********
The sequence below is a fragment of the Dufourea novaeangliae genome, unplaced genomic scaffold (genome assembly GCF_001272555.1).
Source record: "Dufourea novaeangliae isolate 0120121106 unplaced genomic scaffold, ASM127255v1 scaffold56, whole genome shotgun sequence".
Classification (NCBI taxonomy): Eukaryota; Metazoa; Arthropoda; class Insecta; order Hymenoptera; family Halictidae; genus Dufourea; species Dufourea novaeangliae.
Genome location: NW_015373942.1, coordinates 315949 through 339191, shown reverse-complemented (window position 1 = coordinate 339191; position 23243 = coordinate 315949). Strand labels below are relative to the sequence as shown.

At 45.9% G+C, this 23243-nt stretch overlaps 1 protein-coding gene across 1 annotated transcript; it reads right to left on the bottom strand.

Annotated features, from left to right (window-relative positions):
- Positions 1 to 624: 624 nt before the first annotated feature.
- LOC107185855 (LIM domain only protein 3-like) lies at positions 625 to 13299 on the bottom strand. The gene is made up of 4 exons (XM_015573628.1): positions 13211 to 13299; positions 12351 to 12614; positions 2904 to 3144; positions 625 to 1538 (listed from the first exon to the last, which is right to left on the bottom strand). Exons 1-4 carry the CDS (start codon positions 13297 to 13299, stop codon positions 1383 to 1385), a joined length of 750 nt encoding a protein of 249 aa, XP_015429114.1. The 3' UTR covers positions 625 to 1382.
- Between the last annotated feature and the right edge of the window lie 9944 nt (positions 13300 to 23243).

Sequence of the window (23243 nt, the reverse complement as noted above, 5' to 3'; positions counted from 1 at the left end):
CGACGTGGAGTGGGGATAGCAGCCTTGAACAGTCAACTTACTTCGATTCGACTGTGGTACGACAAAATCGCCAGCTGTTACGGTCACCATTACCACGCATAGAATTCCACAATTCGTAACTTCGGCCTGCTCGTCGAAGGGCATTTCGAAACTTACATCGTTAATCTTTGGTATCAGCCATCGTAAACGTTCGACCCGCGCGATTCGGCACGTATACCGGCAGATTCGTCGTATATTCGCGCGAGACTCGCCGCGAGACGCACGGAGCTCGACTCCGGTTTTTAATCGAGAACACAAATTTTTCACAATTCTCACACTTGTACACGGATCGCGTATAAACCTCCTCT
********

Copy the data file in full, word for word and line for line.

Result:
The sequence below is a fragment of the Dufourea novaeangliae genome, unplaced genomic scaffold (genome assembly GCF_001272555.1).
Source record: "Dufourea novaeangliae isolate 0120121106 unplaced genomic scaffold, ASM127255v1 scaffold56, whole genome shotgun sequence".
Classification (NCBI taxonomy): Eukaryota; Metazoa; Arthropoda; class Insecta; order Hymenoptera; family Halictidae; genus Dufourea; species Dufourea novaeangliae.
Genome location: NW_015373942.1, coordinates 315949 through 339191, shown reverse-complemented (window position 1 = coordinate 339191; position 23243 = coordinate 315949). Strand labels below are relative to the sequence as shown.

At 45.9% G+C, this 23243-nt stretch overlaps 1 protein-coding gene across 1 annotated transcript; it reads right to left on the bottom strand.

Annotated features, from left to right (window-relative positions):
- Positions 1 to 624: 624 nt before the first annotated feature.
- LOC107185855 (LIM domain only protein 3-like) lies at positions 625 to 13299 on the bottom strand. The gene is made up of 4 exons (XM_015573628.1): positions 13211 to 13299; positions 12351 to 12614; positions 2904 to 3144; positions 625 to 1538 (listed from the first exon to the last, which is right to left on the bottom strand). Exons 1-4 carry the CDS (start codon positions 13297 to 13299, stop codon positions 1383 to 1385), a joined length of 750 nt encoding a protein of 249 aa, XP_015429114.1. The 3' UTR covers positions 625 to 1382.
- Between the last annotated feature and the right edge of the window lie 9944 nt (positions 13300 to 23243).

Sequence of the window (23243 nt, the reverse complement as noted above, 5' to 3'; positions counted from 1 at the left end):
CGACGTGGAGTGGGGATAGCAGCCTTGAACAGTCAACTTACTTCGATTCGACTGTGGTACGACAAAATCGCCAGCTGTTACGGTCACCATTACCACGCATAGAATTCCACAATTCGTAACTTCGGCCTGCTCGTCGAAGGGCATTTCGAAACTTACATCGTTAATCTTTGGTATCAGCCATCGTAAACGTTCGACCCGCGCGATTCGGCACGTATACCGGCAGATTCGTCGTATATTCGCGCGAGACTCGCCGCGAGACGCACGGAGCTCGACTCCGGTTTTTAATCGAGAACACAAATTTTTCACAATTCTCACACTTGTACACGGATCGCGTATAAACCTCCTCT